THE big news of the month for nostalgia-nerds such as myself has got to be the long-awaited reissue of The Feeding Of The Five Thousand, the spiky, spunky, awkward and bolshie debut release by Crass from 1979. It had seemed like the project, which has been talked about for years, wouldn’t ever see the light of day after objections to the release were aired by former members of the band.
Now digitally remastered by Penny Rimbaud and Harvey Birrell and lavishly repackaged by Crass visual artist-in-residence Gee Vaucher, The Feeding Of The Five Thousand: The Crassical Collection is a wonderful and joyous thing. For example, besides illuminating contributions from Rimbaud and Steve Ignorant, the booklet also reveals who wrote which songs – it’s the little things that show you how much has really changed. You even get a dinky little facsimile of the original fold-out poster.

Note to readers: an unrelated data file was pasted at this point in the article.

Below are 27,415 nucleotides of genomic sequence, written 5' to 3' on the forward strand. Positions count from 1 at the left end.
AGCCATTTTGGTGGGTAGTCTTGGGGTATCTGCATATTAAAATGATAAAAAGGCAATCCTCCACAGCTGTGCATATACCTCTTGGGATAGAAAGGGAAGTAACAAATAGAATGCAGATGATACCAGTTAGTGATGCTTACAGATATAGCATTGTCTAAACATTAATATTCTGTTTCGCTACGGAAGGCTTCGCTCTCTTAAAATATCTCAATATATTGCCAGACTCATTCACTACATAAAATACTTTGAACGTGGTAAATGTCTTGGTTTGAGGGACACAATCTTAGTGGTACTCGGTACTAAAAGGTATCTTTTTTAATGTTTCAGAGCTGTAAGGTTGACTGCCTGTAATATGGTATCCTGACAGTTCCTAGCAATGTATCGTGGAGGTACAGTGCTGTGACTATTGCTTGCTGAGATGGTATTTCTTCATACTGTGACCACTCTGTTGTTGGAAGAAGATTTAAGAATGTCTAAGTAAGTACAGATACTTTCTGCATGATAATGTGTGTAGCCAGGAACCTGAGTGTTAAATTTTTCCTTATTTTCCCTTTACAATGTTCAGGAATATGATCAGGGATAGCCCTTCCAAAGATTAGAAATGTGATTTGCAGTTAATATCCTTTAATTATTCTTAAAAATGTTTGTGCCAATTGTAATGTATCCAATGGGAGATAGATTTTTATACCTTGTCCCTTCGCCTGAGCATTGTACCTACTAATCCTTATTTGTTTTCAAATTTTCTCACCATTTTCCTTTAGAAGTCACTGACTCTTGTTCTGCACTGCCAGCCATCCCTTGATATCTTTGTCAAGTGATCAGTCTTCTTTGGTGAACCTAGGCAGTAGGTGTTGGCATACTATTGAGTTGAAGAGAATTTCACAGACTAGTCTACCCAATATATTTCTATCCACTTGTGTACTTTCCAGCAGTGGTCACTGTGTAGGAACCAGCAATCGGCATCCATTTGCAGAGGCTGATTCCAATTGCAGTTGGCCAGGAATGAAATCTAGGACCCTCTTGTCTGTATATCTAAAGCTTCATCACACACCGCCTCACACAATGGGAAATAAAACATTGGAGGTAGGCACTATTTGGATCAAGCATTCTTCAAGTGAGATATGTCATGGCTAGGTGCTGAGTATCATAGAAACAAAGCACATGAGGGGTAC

Having loved and lost my copy of Feeding back in the day, I bought it again a couple of years ago – though I ended up getting the original Small Wonder version, with the space where the censored Reality Asylum should be occupied by the silence of The Sound Of Free Speech instead.
Listening to tracks like Securicor, Reject of Society and They’ve Got A Bomb, you’re struck by the fact that although they came to be defined to some extent by their opposition to Margaret Thatcher’s Tory junta, The Feeding Of The Five Thousand was actually written and recorded under a Labour government.
Coming across as resolutely undated and contemporary, there’s now a bigger, fuller sound, with a heavier bottom end and much more robust guitars. As before, there is barely any space between the tracks. No sooner does one song finish than another comes slamming in. They’re in a hurry, clearly. They haven’t got time to waste. There’s a lot of stuff to talk about.